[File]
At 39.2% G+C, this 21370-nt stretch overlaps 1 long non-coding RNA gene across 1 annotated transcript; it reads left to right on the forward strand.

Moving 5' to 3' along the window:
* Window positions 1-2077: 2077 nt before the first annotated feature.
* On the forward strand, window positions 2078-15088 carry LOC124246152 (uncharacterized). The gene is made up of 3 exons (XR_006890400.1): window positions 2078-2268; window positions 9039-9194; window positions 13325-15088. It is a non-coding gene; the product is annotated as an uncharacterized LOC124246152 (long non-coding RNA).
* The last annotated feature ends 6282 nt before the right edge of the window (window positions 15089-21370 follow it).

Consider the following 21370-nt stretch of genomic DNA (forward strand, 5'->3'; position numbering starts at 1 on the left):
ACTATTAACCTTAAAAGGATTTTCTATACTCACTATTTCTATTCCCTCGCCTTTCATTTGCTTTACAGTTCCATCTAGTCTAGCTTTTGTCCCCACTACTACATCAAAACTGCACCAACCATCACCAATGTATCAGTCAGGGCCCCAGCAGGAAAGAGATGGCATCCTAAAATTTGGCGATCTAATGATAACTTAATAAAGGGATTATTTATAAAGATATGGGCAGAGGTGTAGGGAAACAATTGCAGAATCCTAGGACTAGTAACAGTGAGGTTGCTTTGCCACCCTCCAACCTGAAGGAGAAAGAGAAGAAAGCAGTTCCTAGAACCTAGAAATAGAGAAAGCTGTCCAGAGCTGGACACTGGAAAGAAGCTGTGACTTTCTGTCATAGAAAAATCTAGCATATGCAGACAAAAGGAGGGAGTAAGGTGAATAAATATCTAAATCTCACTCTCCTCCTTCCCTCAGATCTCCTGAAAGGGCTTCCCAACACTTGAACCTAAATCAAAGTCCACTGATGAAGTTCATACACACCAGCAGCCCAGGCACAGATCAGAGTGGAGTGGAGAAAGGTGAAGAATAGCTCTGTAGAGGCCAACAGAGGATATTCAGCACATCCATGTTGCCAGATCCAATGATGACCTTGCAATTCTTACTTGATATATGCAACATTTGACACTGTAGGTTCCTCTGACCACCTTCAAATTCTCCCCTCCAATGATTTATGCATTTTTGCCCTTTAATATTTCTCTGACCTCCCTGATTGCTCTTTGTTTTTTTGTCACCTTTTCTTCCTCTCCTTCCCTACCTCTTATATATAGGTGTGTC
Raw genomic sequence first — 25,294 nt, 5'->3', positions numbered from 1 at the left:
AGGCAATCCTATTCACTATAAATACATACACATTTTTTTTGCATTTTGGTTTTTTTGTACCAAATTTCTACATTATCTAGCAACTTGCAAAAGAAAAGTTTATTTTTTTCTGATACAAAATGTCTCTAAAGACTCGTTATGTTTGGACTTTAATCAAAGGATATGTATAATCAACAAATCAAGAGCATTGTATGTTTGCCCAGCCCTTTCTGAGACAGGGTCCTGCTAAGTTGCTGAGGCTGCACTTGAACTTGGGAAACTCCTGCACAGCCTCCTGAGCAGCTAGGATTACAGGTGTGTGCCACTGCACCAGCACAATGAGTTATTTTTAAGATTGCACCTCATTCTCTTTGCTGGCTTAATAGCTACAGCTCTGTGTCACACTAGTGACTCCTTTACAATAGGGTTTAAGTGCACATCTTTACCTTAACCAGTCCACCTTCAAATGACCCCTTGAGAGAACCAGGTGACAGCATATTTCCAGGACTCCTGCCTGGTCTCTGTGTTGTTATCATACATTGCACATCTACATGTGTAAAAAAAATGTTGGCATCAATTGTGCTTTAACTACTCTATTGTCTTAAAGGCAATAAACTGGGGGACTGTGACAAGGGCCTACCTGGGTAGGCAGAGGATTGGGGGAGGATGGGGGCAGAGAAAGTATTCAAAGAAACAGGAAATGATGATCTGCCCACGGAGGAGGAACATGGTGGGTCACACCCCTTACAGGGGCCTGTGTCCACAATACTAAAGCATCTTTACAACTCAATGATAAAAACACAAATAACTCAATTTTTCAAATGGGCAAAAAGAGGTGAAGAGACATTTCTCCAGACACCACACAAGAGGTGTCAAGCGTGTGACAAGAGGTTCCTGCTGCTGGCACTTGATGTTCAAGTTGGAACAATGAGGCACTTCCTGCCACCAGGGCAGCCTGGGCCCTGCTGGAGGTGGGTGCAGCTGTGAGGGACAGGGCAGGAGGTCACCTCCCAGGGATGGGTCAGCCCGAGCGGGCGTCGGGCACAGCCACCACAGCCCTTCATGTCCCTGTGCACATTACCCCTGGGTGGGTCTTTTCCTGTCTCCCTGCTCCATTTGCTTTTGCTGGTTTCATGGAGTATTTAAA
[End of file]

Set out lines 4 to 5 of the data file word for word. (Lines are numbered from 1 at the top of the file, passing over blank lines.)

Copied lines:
* On the forward strand, window positions 2078-15088 carry LOC124246152 (uncharacterized). The gene is made up of 3 exons (XR_006890400.1): window positions 2078-2268; window positions 9039-9194; window positions 13325-15088. It is a non-coding gene; the product is annotated as an uncharacterized LOC124246152 (long non-coding RNA).
* The last annotated feature ends 6282 nt before the right edge of the window (window positions 15089-21370 follow it).